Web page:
You don't read Philip Roth. He reads you. He tears up your map of the normal, replacing it with one compassed by that rude honorific "reality." In the trilogy of novels he completed last year, American Pastoral (1997), I Married a Communist (1998), and The Human Stain (2000), he gives you the inside story, the self, you, your fears, shames, betrayals, hungers, and the disguises that mask them—your defenses against full knowledge of you. And, in a more central way than I can recall in his writing since the Nixon satire Our Gang, he also gives you the outside story, the big picture, America since 1945. "He was fettered to history, an instrument of history," he says of the lead character in American Pastoral. The tragic fate of selves thus used is his grand theme.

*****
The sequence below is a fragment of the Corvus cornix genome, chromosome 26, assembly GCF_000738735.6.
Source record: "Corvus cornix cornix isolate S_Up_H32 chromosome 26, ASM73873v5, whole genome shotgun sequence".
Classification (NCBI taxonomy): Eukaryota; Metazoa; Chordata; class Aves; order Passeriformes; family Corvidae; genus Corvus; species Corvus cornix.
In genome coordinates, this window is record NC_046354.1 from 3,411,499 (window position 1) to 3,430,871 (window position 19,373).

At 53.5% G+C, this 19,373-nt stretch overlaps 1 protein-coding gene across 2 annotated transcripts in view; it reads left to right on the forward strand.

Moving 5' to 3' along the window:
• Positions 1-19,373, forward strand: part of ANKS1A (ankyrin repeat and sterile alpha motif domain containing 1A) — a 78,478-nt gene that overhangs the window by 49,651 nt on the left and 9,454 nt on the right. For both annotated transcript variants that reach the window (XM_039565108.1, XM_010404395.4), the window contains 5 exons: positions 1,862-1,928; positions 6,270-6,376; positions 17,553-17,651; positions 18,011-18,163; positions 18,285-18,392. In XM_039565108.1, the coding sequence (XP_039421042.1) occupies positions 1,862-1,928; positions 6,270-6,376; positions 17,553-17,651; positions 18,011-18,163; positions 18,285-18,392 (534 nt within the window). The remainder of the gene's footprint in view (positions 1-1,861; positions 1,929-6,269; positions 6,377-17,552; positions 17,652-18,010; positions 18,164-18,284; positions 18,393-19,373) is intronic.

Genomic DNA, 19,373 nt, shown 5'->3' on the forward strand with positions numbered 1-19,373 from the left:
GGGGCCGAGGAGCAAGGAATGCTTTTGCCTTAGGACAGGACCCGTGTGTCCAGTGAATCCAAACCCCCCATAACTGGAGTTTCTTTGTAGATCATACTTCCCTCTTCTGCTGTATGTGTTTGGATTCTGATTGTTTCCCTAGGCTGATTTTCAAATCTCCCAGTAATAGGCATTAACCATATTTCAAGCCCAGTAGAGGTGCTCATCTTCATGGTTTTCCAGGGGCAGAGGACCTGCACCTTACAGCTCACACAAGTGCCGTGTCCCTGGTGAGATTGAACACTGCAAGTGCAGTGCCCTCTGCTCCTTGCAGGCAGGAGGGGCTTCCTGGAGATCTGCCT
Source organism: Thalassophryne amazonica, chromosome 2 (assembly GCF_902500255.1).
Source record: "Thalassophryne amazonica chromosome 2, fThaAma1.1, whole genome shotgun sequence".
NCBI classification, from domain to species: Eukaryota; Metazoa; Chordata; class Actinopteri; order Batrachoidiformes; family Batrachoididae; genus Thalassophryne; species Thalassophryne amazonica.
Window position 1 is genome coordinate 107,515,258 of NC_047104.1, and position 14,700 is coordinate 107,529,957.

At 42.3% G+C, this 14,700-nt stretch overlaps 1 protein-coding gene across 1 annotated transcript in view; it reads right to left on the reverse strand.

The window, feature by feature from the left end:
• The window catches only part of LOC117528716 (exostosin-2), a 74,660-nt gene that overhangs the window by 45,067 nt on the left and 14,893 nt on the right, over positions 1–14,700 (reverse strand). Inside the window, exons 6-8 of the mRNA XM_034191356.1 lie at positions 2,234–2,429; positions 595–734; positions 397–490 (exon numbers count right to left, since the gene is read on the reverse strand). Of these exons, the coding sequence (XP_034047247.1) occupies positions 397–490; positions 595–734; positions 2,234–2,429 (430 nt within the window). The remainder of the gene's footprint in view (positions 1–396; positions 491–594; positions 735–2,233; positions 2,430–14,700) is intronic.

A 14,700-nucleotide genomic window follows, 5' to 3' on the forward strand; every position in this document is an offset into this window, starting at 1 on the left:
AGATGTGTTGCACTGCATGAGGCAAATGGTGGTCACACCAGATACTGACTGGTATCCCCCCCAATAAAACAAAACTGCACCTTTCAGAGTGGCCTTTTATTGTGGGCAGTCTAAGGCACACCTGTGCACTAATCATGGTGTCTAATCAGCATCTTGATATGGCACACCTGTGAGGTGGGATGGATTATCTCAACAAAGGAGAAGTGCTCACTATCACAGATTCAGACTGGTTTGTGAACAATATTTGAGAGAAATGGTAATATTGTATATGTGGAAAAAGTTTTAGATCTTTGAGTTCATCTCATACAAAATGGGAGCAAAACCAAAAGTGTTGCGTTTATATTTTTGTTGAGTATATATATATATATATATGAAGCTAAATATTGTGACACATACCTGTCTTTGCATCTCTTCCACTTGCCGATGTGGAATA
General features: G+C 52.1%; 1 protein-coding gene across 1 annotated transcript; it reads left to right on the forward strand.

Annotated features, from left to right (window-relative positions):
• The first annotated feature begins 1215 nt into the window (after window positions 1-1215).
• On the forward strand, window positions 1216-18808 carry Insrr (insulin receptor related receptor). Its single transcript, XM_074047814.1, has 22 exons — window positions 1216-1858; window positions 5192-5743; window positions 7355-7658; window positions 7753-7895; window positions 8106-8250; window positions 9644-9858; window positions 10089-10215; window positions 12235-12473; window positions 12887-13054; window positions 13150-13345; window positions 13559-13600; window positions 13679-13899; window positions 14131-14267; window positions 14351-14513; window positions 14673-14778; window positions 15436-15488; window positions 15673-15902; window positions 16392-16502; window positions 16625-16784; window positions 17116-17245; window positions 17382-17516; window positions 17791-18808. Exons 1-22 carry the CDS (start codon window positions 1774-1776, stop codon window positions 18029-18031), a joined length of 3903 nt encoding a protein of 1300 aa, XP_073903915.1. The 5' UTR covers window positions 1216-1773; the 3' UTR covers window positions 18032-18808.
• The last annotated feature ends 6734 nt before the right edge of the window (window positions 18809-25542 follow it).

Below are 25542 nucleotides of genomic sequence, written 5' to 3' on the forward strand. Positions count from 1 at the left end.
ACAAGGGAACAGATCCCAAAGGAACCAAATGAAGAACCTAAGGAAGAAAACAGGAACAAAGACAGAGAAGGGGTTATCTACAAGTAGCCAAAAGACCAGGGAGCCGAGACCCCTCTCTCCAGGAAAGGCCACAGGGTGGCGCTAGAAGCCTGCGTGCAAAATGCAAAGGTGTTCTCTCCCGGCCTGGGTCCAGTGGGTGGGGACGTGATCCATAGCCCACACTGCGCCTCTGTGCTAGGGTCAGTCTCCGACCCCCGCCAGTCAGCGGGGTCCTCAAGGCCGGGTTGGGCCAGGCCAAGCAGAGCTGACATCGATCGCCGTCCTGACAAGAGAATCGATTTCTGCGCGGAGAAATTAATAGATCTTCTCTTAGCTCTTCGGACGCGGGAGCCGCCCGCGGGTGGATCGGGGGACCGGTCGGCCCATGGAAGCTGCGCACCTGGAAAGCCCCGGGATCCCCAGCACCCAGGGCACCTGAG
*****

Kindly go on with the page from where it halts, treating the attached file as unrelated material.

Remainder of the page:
Before reading this major contribution to contemporary consciousness, I should have thought that Thomas Mann's observation that "in our time the destiny of man presents its meanings in political terms" did not apply to America—money terms, yes, political, no—but to Old World and Third World totalitarianism, with its iron grips of ideology and terror, compulsion and coercion. But Roth's trilogy brings ideology and terror home. American Pastoral is about a normal American family shattered by the antiwar violence of the 1960s. I Married a Communist is about a man who embraces communist ideology as destiny. The Human Stain is about the heavy weight of race—the master category in American life—on the selfhood of someone who wants above all to be his own man.